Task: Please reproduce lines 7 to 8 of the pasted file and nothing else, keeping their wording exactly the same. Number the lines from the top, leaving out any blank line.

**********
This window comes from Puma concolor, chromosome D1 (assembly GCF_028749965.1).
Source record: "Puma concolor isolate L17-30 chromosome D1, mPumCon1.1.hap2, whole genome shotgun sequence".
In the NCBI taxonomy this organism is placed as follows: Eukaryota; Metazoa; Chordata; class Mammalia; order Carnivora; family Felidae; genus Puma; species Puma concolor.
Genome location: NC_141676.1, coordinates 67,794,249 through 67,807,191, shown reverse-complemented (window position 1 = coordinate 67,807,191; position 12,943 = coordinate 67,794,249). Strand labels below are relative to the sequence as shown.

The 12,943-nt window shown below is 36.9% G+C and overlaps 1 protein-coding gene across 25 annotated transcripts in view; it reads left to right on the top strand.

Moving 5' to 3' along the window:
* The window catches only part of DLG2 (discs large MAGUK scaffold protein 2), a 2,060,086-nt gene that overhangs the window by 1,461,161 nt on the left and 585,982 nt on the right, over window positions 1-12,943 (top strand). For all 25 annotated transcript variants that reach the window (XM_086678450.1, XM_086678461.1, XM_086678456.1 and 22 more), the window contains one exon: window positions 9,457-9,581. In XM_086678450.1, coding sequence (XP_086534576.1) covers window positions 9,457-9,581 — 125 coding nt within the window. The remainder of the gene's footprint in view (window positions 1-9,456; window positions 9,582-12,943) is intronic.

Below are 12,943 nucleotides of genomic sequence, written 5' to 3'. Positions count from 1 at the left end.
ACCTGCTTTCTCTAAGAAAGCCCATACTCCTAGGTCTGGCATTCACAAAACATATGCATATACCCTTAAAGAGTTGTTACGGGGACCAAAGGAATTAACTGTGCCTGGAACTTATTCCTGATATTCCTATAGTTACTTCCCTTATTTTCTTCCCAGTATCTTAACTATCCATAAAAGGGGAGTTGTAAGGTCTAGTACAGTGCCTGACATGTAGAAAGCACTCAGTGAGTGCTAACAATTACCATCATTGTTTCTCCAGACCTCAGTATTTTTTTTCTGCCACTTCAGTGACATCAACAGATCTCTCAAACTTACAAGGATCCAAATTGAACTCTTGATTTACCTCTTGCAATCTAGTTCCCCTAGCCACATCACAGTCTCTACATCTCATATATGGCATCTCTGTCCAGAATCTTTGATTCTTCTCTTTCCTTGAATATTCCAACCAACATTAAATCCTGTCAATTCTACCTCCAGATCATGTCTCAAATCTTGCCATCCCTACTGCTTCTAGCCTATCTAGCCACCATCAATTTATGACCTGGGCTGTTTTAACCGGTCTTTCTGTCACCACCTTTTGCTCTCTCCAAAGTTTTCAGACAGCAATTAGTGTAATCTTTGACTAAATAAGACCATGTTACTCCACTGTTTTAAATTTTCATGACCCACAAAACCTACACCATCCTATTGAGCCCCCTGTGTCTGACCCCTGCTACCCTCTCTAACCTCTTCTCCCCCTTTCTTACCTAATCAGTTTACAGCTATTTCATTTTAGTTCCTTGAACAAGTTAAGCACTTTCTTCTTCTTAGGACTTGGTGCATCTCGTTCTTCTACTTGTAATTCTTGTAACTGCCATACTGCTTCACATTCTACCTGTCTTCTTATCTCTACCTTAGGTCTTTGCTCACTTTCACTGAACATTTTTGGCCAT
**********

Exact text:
* The window catches only part of DLG2 (discs large MAGUK scaffold protein 2), a 2,060,086-nt gene that overhangs the window by 1,461,161 nt on the left and 585,982 nt on the right, over window positions 1-12,943 (top strand). For all 25 annotated transcript variants that reach the window (XM_086678450.1, XM_086678461.1, XM_086678456.1 and 22 more), the window contains one exon: window positions 9,457-9,581. In XM_086678450.1, coding sequence (XP_086534576.1) covers window positions 9,457-9,581 — 125 coding nt within the window. The remainder of the gene's footprint in view (window positions 1-9,456; window positions 9,582-12,943) is intronic.

Below are 12,943 nucleotides of genomic sequence, written 5' to 3'. Positions count from 1 at the left end.